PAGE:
The largest sector of higher education is teacher education colleges, which are situated mostly in urban centers, much like technical colleges. The teacher education colleges offer instruction in numerous subjects, such as languages, arts, mathematics, social sciences, sciences, and commercial and other technical fields. While each college has a unique curriculum, there are certain areas where the curriculum is standardized such as science, mathematics, English, Shona/Ndebele, and professional foundations. Whereas some colleges train both primary and secondary school teachers, some specialize in training just one level. Because of the special relationship that exists between the University of Zimbabwe and teachertraining colleges, the diplomas that are granted are university certificates.
In general, the Ministry of Higher Education administers technical and teachers' colleges, with teachers' colleges having a somewhat differing status, as the awarding of diploma certificates illustrates. Teachers' colleges follow the standard administrative structure of government colleges, but unlike technical colleges, they have an academic board, which is called the Associate College Centre academic board. This board comprises all college principals, representatives from the Ministry of Higher Education's Teacher Education section, and university representatives. The board is charged with the responsibility of monitoring all academic programs in the colleges. Technical college administrative structure comprises three bodies. The first is a college advisory council (CAC), which advises the principal on how to run the institution smoothly. Members are appointed by the Minister of Higher Education to advise the principal and help meet commerce and industry workforce needs. The second body is the college administration (CA), which is the administrative organ of the college; it includes the principal, the registrar, and the deputy and assistant registrars. The final group is The College Board of Studies Committee (CBSC), which is chaired by the college principal and is responsible for monitoring academic programs as well as overall administration. Senior administrators of the college join the principal on the board.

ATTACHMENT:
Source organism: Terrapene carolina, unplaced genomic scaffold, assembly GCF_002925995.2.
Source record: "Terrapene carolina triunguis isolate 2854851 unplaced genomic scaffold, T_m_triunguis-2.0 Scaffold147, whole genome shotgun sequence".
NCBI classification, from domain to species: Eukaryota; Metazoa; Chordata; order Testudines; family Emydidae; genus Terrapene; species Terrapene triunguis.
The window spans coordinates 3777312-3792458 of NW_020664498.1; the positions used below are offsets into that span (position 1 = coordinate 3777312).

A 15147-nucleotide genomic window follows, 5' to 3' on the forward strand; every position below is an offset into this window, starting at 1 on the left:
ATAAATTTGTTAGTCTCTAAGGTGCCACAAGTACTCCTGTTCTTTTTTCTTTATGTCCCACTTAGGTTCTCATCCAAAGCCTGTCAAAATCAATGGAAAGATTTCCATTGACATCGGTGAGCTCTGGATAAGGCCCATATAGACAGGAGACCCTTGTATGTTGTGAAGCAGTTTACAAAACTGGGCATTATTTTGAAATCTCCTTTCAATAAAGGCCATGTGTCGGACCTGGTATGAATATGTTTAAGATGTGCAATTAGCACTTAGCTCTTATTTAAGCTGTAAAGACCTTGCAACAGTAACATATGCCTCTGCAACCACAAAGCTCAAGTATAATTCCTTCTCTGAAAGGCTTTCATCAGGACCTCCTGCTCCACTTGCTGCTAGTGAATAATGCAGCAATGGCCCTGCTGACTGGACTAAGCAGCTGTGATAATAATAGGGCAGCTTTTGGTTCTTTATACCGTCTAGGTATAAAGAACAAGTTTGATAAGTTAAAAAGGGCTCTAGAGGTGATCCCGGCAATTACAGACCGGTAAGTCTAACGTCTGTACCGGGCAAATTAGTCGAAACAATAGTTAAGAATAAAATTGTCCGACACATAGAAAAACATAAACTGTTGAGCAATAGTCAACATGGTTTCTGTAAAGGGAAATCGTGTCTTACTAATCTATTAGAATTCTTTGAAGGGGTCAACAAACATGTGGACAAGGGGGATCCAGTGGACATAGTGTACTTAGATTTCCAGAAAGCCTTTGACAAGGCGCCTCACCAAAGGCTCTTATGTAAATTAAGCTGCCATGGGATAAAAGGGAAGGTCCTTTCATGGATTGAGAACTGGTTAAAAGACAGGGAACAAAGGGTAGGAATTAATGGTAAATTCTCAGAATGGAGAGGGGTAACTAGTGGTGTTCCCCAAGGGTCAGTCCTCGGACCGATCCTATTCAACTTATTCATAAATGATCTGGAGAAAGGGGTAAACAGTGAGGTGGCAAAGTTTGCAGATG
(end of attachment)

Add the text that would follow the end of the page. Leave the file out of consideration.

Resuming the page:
As school enrollments grew, the number of teachers grew as well. There were 28,500 primary school teachers in 1980, which increased to 58,200 in 1989. During that same period, secondary school teachers increased by 3,730 teachers, to a total of 25,030 in 1989. The number of untrained teachers increased from 3 percent to 49 percent during the same period. This problem was more pronounced in rural areas and in the fields of science, practical technology, and mathematics. The high turnover of teachers from rural areas and the lack of adequate salaries was exacerbated by cuts in social spending that were precipitated by economic structural adjustments in the 1990s, all of which combined to create a severely distressed situation among rural education institutions. The problem of high teacher turnover first experienced in the 1980s and 1990s continues into the new millennium. Officially the student-teacher ratio is 30:1 in elementary schools, decreasing to 20:1 in forms one through four, and decreasing even further in forms five and six. However, in reality, the ratios are much higher. While the government pays teachers' salaries as civil servants, private schools pay for extra teachers through school management committees.
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